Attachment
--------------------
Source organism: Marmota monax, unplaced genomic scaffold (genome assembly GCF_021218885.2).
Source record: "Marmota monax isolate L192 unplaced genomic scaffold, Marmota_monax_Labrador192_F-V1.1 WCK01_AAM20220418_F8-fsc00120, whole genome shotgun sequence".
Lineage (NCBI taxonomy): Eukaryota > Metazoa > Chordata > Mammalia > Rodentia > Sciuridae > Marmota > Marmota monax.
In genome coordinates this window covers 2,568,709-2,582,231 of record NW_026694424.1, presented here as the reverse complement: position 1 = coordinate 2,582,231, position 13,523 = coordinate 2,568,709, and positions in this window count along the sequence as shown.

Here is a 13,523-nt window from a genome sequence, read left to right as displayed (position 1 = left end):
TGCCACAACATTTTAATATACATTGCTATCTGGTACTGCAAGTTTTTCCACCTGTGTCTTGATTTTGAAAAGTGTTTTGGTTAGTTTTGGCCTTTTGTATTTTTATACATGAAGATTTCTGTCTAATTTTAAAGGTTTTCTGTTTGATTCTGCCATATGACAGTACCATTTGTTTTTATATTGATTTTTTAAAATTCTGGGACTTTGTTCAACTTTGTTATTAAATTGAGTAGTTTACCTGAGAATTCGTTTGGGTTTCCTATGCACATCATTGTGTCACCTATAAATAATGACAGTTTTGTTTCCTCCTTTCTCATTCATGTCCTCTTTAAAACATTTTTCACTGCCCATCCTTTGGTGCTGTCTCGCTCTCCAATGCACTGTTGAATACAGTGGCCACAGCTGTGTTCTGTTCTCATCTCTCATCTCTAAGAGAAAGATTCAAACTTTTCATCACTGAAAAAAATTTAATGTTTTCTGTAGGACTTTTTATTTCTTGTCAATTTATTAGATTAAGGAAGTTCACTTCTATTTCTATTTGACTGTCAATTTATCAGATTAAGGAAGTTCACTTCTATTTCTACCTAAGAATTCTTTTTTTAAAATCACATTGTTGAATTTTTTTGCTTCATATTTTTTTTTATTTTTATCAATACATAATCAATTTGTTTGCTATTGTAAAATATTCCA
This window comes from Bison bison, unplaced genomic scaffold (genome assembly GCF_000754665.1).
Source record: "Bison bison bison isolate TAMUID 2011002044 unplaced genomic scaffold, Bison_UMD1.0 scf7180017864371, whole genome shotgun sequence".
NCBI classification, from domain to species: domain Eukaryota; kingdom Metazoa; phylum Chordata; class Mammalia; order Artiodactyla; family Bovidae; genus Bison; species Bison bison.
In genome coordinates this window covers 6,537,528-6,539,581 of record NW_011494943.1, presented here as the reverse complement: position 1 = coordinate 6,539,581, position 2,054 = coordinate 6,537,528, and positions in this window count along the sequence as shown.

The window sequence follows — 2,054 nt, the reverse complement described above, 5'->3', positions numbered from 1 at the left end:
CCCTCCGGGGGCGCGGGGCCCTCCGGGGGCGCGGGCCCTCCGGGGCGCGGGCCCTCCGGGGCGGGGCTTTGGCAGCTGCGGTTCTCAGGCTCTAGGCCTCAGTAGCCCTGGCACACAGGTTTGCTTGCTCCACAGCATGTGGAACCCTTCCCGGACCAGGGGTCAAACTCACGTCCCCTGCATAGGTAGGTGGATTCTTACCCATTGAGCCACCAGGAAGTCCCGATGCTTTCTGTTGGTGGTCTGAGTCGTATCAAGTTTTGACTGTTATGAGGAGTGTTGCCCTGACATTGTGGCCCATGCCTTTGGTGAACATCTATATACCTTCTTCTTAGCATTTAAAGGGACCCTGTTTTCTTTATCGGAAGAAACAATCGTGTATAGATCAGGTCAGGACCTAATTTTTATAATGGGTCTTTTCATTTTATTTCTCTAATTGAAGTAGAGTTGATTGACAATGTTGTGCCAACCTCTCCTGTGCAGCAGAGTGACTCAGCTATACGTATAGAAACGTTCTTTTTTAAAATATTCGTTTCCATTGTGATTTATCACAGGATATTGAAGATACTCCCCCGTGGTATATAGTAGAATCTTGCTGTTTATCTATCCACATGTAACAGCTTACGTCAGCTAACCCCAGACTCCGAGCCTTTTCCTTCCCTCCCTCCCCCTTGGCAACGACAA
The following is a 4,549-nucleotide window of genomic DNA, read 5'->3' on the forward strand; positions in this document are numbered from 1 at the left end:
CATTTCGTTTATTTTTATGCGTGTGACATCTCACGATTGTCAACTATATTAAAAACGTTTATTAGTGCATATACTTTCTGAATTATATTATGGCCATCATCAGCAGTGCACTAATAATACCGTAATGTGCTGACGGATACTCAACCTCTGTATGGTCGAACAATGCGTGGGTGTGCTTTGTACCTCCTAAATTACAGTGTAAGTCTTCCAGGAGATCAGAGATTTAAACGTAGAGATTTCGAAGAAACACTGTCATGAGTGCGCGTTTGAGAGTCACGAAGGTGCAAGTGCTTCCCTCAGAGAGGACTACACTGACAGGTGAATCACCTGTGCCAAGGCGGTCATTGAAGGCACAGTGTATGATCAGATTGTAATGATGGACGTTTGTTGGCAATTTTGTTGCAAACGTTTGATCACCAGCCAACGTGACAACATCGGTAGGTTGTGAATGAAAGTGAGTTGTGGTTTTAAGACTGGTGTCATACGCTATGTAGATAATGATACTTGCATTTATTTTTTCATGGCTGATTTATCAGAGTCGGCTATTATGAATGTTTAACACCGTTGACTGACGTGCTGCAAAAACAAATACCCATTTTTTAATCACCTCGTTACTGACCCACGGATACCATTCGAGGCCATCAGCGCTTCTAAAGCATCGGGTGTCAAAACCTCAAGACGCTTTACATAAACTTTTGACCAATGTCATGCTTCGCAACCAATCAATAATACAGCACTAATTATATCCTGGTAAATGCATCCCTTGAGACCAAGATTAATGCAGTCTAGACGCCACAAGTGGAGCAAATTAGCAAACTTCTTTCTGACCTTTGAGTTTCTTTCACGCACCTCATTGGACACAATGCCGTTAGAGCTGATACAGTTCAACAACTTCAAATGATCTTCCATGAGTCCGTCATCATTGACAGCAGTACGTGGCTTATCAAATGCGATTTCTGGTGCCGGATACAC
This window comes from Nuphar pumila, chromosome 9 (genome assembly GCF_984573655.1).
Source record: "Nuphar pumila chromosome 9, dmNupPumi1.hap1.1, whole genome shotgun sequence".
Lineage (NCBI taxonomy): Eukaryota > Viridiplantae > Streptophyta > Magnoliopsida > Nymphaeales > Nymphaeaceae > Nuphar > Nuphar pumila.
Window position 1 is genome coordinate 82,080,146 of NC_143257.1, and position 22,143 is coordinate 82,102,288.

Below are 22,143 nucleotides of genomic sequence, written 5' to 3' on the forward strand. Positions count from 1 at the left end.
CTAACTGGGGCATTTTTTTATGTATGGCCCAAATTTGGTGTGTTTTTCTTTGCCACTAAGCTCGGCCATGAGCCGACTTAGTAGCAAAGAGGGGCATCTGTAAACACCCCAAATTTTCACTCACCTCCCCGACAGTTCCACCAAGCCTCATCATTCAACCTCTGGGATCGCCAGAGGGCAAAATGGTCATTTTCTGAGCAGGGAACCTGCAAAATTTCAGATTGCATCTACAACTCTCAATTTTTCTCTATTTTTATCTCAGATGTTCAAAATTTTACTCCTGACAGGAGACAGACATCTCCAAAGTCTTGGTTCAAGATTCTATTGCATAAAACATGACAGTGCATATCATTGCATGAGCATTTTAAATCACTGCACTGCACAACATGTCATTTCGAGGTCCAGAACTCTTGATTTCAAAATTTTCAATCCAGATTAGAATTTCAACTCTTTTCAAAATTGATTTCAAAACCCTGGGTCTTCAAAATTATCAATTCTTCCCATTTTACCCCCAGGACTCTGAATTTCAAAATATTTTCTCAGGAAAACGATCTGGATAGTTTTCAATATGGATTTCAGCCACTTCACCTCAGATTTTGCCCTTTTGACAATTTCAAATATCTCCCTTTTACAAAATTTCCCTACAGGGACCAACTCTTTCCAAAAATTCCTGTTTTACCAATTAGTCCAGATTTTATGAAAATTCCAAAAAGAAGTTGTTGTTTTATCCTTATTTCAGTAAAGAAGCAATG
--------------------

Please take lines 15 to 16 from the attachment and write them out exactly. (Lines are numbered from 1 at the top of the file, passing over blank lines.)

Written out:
This window comes from Nuphar pumila, chromosome 9 (genome assembly GCF_984573655.1).
Source record: "Nuphar pumila chromosome 9, dmNupPumi1.hap1.1, whole genome shotgun sequence".